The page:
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New Apple iPhones, Macs and Watches do not come cheap.
They are released to much fanfare and sell for anywhere from around £250 to more than £7,000 — but that still pales in comparison to what some older models are going for.
Despite the first generation iPhone only being released 16 years ago, rare early models have been fetching up to $190,000 (£145,000) because they’re already seen as collectors’ items.
Last week an unopened 4GB first edition model, described as ‘exceedingly rare’ and the ‘holy grail’ for collectors, was bought for more than 300 times the $599 (£457) price it was marketed at in 2007.
So what other Apple products have sold for vast amounts? And do you have anything similar in an old drawer or cupboard that could make you a small fortune? MailOnline reveals the sort of thing to look out for.
Rare: A two-decade-old iPhone considered to be the ‘Holy Grail’ by Apple collectors has sold at auction for an eye-watering $190,000 (£145,000). It was first released 16 years ago by the then Apple CEO Steve Jobs (pictured)
Steve Jobs’ original ‘Apple Computer A’ prototype
Considered ‘lost’ until fairly recently, the prototype for Apple’s first ever computer sold for an astronomical amount of money last year.
The ‘Apple Computer A’ – hand-soldered by the tech giant’s co-founder Steve Wozniak in 1976 – was bought at auction for $700,000 (£544,000).
Billed as a ‘rare’ and ‘historic’ item, it is essentially a circuit board covered in chips and wires, embossed with the words ‘Apple Computer A ©76’.
The prototype was the jumping point to the Apple-1 computer, which was released in April 1976, the year that Apple was founded.
‘There is no Apple-1 without this board — it’s the holy grail of Steve Jobs and Apple memorabilia,’ RR Auction executive vice president Bobby Livingston told AP last year.
Prior to being sold at auction, the previous owner kept it for 30 years after being gifted the computer by Apple co-founder Steve Jobs.
Pricey: The ‘Apple Computer A’ – hand-soldered by the tech giant’s co-founder Steve Wozniak in 1976 – was bought at auction for $700,000 (£544,000)
Markings: Billed as a ‘rare’ and ‘historic’ item, it is essentially a circuit board covered in chips and wires, embossed with the words ‘Apple Computer A ©76’
A Polaroid photo from 1976, taken by Paul Terrell and provided by RR Auction, shows the complete board as it once looked
Rare fully-functional Apple-1 computer
The Apple-1 computer was the first product to be developed under the Apple name.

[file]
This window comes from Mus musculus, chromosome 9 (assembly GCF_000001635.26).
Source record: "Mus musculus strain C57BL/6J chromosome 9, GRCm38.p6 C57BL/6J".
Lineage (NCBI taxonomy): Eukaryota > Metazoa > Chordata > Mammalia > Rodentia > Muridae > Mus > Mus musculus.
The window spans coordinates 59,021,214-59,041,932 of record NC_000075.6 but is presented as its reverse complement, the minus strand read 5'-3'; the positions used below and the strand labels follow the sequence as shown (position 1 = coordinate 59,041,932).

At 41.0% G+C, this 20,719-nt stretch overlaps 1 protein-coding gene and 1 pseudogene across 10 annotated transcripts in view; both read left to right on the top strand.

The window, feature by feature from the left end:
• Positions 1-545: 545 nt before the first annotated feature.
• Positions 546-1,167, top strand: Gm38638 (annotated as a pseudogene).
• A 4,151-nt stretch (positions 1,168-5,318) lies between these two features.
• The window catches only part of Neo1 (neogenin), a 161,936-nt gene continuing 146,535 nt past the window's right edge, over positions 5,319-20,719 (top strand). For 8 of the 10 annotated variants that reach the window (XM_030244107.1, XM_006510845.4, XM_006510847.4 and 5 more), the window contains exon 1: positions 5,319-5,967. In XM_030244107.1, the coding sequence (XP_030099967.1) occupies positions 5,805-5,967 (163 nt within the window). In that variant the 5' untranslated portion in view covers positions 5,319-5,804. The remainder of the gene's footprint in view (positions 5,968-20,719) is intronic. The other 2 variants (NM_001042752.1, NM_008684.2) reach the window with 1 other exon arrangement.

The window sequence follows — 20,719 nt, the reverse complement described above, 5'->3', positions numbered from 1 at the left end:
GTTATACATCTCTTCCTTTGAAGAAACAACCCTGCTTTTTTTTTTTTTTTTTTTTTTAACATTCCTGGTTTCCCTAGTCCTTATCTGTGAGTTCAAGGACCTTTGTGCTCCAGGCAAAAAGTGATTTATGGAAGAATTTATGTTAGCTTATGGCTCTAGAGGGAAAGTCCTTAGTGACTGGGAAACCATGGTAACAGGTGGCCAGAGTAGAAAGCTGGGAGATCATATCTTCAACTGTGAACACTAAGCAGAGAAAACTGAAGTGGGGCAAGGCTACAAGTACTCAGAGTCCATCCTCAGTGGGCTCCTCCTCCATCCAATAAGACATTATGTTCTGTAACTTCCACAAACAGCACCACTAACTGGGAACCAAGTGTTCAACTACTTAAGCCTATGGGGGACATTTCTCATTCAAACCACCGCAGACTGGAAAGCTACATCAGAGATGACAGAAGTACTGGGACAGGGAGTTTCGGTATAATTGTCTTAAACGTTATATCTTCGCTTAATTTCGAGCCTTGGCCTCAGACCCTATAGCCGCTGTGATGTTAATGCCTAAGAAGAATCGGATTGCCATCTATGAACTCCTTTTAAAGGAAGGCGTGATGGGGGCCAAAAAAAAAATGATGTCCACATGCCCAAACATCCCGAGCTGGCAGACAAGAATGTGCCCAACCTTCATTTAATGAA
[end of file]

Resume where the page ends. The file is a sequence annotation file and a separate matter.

A number have been sold at auction, including a rare, fully-functional model which sold for almost $460,000 (£358,000) when it went under the hammer in Boston in 2020.
This particular machine was acquired by western Michigan computer store SoftWarehouse in the 1980s, as part of trade for a newer IBM machine, and later displayed in store in a custom display case before eventually ending up in storage.
The unit was restored in 2019 by Apple-1 expert Corey Cohen and exhibited at the Vintage Computer Festival West in California that year.
A rare fully-functional Apple-1 Computer, pictured, sold for $458,711 at auction in Boston
Mac prototype with 5.25-inch ‘Twiggy’ disk drive
One of only two surviving prototypes of the original Apple Macintosh computer sold for $150,000 (£116,000) when it went under the hammer in 2019.
The prototype, which was made in 1983, featured the aborted 5.25-inch ‘Twiggy’ disk drive.
The Macintosh began as a personal project of inventor Jef Raskin before Jobs took it over.
Originally, the plan was to use a 5.25-inch drive to greatly expand the capacity of standard floppy discs.
But they proved unreliable, so a 3.5 inch drive, which was more robust and small enough to fit in a shirt pocket, was chosen instead for mass production.
Jobs reportedly had all the existing ‘Twiggy’ prototypes destroyed after the launch of the Mac a year later, but two are known to remain.
The extremely rare, fully functioning prototype for the first Apple Mac was made in 1983 and is one of only two known surviving machines of this type
Ultra-rare 1988 ‘WristMac’
The ‘WristMac’ was not technically an Apple product, but it did connect to a Macintosh computer via the now-discontinued ‘AppleTalk’ protocol.
The device could also set alarms, store telephone numbers and take notes.
It was made by Seiko and released in 1988, decades before the tech giant unveiled its first Apple Watch in 2015.
When astronauts aboard the Atlantis Space Shuttle sent the first email from space on August 28, 1991, they wore WristMac watches to coordinate with the Macintosh Portable and Apple Link software aboard the shuttle.
A rare, never-worn WristMac in its original packaging went up for auction in 2021 and ended up selling for $7,500 (£5,800).
Not quite hitting the heights of some of the other Apple products listed here, but still a tidy sum for a watch.
A rare, never-worn WristMac in its original packaging went up for auction in 2021 and ended up selling for $7,500 (£5,800)
First edition 4GB iPhone
Last week a two-decade-old iPhone considered to be the ‘Holy Grail’ by Apple collectors sold at auction for a record $190,000 (£145,000).
The unopened 4GB first edition model, described as ‘exceedingly rare’, was bought for more than 300 times the $599 (£457) price it was marketed at in 2007.
It is likely to remain sealed because otherwise its value would plummet dramatically.
The phone has less storage than an Apple Watch and a 3.5-inch screen compared to 6.1 inches on the latest model, the iPhone 14 Pro.
It was first released 16 years ago by then Apple CEO Jobs. However, the 4GB model was discontinued just two months later because of poor sales.
First generation: Last week a two-decade-old iPhone considered to be the ‘Holy Grail’ by Apple collectors sold at auction for a record £145,000 (file photo)